Position the wing accurately on to the fuselage
and drill and tap for the nylon wing bolts and blind
The belly pan under the wing is detachable and held
on with spring latches. This allows for access to
wing mounting bolts and radio gear which must be
kept as far forward as possible to aid in balancing
The tail plane and fin are of built up construction
of balsa then covered with 1.5mm sheet. This is
a simple and lightweight method but take care to
keep the tailplane straight. The tailplane can now
be fitted to the fuselage, carefully checking the
incidence with the plan. The elevators and rudder
have a central sheet with ribs added to the outer
sides. Sand to shape and hinge onto the tailplane
and fin respectively.
Covering & Finishing
After the entire airframe was finished I covered
it with 21g fibreglass cloth (personal choice only)
with the exception of the rudder and elevators which
were covered with Sig Coverall.
I then hinged and pinned all the flying surfaces.
I applied the fibreglass cloth with dope and then,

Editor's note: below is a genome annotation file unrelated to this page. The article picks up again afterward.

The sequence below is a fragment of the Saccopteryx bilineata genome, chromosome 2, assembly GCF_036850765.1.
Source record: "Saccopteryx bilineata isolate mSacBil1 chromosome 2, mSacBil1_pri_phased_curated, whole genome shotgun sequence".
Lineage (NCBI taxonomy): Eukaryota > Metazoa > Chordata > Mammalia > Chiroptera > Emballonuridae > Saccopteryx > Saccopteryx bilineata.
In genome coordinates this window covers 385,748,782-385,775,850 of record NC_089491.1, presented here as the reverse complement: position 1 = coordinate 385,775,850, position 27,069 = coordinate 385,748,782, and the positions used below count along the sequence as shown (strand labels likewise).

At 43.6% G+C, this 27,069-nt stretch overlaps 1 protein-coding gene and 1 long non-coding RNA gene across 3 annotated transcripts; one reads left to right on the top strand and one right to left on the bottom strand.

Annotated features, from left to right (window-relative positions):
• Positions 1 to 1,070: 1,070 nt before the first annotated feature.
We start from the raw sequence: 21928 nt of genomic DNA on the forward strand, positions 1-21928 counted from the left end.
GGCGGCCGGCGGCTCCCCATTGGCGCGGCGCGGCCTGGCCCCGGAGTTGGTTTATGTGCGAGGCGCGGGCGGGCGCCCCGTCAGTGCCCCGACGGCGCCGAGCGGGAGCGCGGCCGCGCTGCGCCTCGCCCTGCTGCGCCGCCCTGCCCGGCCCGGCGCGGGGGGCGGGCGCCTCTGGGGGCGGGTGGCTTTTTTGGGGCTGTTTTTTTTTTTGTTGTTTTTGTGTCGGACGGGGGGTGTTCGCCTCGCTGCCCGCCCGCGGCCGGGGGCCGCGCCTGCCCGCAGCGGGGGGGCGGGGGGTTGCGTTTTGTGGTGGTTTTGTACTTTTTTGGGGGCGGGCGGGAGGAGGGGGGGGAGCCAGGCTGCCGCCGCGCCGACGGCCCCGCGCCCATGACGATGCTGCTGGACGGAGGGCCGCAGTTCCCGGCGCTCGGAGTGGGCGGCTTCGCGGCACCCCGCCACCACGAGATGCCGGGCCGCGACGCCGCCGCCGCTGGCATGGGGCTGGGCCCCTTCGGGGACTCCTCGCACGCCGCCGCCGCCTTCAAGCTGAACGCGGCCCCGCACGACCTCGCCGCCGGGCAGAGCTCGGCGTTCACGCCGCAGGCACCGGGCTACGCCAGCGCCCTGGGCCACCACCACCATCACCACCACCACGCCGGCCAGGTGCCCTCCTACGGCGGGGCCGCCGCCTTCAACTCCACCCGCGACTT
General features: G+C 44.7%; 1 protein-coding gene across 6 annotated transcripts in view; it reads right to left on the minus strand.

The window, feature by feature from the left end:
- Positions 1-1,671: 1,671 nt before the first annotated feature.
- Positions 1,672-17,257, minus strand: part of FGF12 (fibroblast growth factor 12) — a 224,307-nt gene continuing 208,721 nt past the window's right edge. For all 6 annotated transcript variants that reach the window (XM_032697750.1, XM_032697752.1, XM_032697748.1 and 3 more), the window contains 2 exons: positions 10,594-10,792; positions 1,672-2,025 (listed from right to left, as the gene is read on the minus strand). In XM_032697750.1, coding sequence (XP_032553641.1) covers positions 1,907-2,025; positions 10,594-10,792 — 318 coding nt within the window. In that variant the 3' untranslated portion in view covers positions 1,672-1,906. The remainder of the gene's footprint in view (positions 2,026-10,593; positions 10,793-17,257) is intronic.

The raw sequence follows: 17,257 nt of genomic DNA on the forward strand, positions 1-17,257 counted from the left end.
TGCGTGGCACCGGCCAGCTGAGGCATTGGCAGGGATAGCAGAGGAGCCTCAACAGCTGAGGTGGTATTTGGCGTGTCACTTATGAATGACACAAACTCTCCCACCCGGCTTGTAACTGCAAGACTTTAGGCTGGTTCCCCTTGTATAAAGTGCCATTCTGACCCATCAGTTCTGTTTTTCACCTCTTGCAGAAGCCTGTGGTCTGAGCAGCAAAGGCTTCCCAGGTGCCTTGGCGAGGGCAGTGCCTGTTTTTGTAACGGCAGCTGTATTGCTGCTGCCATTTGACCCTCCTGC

to fill the weave, I thinned the dope and sprayed
8 to 10 coats before priming the airframe. I then
pained the underside of the airframe with the light
blue. I then proceeded to mask and paint the remainder
of the airframe with the green base coat. I then
sprayed the tan camouflage markings before applying
the roundels and lettering. All the roundels and
lettering are cut in vinyl. The airframe was then
sprayed with a two pack clear with a matting agent
for the scale effect.
Radio gear used was all JR 577 servos with the
exception of 371’s on the throttle and a 591
on the elevator. I used one servo for each aileron,
flap and rudder and separate throttle servos. I
used Dubro servo savers to adjust the throttle servos
to make synchronising the transition from idle to
full throttle easier. I put the aileron and flap
servos as close as possible to the surface and only
needed short pushrods. the rudder and elevator servos
were as far forward as possible and I used carbon
tube as their pushrods. I used a Dubro adjustable
valve for the retracts and a medium tank.
The propellers I used were APC 11x7’s. The
engines had the baffle removed from the muffler
for better performance. This was a good combination
even with the 100mm spinners. The engines run at
12,000rpm and sound fantastic as they produce the
harmonies of a twin.
The all up weight of the model is 6.3kg with the
balance point at 25% of the wing root chord.
The day arrived for the test flight,
somewhat windy but warm and fine. I did a test run
of the engines and tuned them to run at similar
revs at full throttle. I then cycled the retracts
a few times to check how many operations I would
get from a full tank. After refilling the retracts
tank I then taxied the Mosquito and went to full
throttle to see the tendencies it had.